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Effective access to health care in Mexico

  • Juan Pablo Gutiérrez1Email author,
  • Sebastián García-Saisó2,
  • Germán Fajardo Dolci3 and
  • Mauricio Hernández Ávila4
BMC Health Services Research201414:186

DOI: 10.1186/1472-6963-14-186

Received: 19 September 2013

Accepted: 17 April 2014

Published: 23 April 2014



Effective access measures are intended to reflect progress toward universal health coverage. This study proposes an operative approach to measuring effective access: in addition to the lack of financial protection, the willingness to make out-of-pocket payments for health care signifies a lack of effective access to pre-paid services.


Using data from a nationally representative health survey in Mexico, effective access at the individual level was determined by combining financial protection and effective utilization of pre-paid health services as required. The measure of effective access was estimated overall, by sex, by socioeconomic level, and by federal state for 2006 and 2012.


In 2012, 48.49% of the Mexican population had no effective access to health services. Though this represents an improvement since 2006, when 65.9% lacked effective access, it still constitutes a major challenge for the health system. Effective access in Mexico presents significant heterogeneity in terms of federal state and socioeconomic level.


Measuring effective access will contribute to better target strategies toward universal health coverage. The analysis presented here highlights a need to improve quality, availability, and opportuneness (location and time) of health services provision in Mexico.


Effective access Universal health coverage Mexico


Just over a decade ago, the challenges faced by the Mexican National Health System, despite its previous accomplishments, were still significant. In 2000, almost 60% of the population in Mexico did not have access to any type of health insurance. Total health expenditure was low, which favored federal states the growth of health-care facilities with better infrastructure and higher-income individuals. This, of course, generated significant inequity in access to health services for all those people without social security coverage [1]. In that situation, individuals had to make out-of-pocket payments for all expenses related to medical care—even in public institutions with restricted funding; that led to a significant, complex economic imbalance among Mexican households. By 2000, it has been estimated that approximately two and a half million families were pushed annually to impoverishment as a result of health expenses [2].

With time, the inequity grew between the insured population and people lacking social security. In this regard, government spending in 2002 for insured individuals was 2.3-fold greater than for the uninsured sector [3]. Consequently, it became necessary to extend public health insurance schemes in Mexico. To this end, social protection in the form of the Social Health Protection System (SPSS—Sistema de Protección Social en Salud [in Spanish]) became incorporated within the national health system. The SPSS was designed to facilitate access to health services and decrease the chance of impoverishment caused by out-of-pocket expenses, particularly in the case of catastrophic health expenditure.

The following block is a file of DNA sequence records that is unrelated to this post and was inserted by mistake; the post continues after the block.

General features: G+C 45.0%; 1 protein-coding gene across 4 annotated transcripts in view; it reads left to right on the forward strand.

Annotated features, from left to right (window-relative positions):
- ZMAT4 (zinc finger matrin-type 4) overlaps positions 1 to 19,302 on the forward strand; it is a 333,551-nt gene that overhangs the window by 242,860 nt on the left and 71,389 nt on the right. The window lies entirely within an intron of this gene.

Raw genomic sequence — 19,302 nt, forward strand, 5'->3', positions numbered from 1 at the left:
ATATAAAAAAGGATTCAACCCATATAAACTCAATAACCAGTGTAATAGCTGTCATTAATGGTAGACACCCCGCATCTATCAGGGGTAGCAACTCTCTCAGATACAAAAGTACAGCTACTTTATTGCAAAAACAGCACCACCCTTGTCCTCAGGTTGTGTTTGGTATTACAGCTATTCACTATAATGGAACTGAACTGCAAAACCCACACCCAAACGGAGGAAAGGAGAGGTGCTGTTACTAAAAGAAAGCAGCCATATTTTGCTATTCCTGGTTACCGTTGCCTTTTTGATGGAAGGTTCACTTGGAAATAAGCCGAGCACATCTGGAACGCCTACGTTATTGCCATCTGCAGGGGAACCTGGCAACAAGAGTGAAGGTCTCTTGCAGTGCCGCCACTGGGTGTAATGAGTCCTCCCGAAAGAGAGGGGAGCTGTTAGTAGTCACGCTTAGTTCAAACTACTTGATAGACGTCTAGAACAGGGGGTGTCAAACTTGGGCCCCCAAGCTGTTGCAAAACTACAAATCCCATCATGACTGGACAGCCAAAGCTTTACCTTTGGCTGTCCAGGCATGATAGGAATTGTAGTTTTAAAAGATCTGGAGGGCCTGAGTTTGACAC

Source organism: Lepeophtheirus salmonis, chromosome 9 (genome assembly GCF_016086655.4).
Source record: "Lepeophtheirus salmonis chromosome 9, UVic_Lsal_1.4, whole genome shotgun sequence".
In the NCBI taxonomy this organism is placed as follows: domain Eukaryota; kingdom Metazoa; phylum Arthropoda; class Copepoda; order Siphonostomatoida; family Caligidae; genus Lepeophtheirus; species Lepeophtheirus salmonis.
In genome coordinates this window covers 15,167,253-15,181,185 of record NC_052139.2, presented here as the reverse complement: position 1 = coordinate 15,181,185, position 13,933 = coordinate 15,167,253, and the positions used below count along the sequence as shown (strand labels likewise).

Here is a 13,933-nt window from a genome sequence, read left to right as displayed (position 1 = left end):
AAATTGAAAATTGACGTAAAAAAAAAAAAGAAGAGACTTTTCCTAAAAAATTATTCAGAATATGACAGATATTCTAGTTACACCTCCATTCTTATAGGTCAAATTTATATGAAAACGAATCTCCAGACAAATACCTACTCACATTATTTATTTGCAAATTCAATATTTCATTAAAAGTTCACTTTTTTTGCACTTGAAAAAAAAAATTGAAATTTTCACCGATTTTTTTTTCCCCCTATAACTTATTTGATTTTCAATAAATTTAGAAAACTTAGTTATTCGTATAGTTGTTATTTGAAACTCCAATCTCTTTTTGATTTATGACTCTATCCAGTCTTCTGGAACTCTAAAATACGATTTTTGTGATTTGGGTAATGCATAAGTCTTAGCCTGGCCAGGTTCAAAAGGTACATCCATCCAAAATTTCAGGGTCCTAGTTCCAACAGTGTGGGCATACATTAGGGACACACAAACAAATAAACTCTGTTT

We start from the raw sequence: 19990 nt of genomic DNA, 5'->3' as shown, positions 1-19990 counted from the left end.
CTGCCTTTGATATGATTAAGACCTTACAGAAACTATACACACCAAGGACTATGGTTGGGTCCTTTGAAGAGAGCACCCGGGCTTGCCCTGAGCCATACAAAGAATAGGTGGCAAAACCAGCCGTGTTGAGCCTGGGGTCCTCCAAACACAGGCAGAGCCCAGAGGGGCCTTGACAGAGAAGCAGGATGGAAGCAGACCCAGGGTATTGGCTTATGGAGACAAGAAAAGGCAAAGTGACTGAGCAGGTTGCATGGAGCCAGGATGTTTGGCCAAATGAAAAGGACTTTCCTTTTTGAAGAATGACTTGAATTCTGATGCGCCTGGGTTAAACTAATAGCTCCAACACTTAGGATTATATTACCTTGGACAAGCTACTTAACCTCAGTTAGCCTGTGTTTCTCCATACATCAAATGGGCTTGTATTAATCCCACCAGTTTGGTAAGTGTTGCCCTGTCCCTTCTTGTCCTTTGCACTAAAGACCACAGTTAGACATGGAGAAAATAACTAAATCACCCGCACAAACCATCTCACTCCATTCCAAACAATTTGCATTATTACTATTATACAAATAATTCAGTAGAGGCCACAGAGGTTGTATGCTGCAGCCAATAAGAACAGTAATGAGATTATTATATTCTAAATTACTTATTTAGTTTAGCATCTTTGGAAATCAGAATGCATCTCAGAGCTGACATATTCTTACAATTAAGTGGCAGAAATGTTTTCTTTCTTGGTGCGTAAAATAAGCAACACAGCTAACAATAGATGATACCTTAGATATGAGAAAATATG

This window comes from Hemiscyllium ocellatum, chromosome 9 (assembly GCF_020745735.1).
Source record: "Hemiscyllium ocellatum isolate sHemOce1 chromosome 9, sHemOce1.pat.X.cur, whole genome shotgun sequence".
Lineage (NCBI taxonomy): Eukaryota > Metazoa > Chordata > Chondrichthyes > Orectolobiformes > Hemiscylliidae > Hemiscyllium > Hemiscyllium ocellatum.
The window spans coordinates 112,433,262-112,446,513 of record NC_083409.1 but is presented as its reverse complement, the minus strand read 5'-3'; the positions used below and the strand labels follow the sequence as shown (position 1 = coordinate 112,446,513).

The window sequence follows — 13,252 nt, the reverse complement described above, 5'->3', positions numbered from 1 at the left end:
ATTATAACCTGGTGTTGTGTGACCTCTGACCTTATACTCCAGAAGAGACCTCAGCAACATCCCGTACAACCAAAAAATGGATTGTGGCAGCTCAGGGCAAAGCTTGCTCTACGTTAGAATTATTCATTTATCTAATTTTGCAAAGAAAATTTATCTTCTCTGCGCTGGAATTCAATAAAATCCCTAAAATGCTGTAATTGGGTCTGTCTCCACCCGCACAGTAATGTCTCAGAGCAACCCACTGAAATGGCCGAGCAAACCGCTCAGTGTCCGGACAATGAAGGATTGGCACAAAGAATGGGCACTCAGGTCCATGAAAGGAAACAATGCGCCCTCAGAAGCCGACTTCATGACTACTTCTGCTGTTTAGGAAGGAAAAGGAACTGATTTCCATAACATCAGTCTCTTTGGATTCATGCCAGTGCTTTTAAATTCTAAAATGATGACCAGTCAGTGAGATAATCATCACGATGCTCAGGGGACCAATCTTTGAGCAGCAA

Overall, great progress has been made in reducing the inequality gap with health insurance. Mexico has now received international recognition for its national health system [4]. In the 10 years since its launch, the SPSS (known as Seguro Popular) has clearly managed to secure financing for a package of health services for a large proportion of the population. However, major challenges remain in the provision of services, which in conjunction with the persistence of some financial barriers result in a lack of effective access to health services for a significant number of people.

The consolidation of health systems depends directly on the generation and use of information and knowledge as an ongoing process [5]. Thus, it is necessary to focus on assessing the relationship between financial coverage and health-care use toward a proper understanding of effective access to health care. Furthermore, this approach is able to shed light on the specific effects of public policies directed at increasing effective access to health services; it allows for operationalization of the measurement of a central element of universal health-care systems.

The World Health Organization has defined universal health-care coverage as the opportunity for any individual to use curative health-care services, preventative services, or health-promotion services that are of sufficient quality to be effective and that do not expose the user to financial hardship [6, 7]. The Royal Society of Medicine has stated that the concept of access to health-care services requires complex analysis. For measurement purposes, access to health-care services can be approximated by quantifying the number of people who require medical care compared with the number that are actually admitted into the health-care system. The concept of access to health care needs to be addressed in at least four dimensions [8]:

  • Availability of services.

  • Ability to provide equitable health-care services. Access to services can be evaluated as a standardized relationship between health-care requirements and usage of services.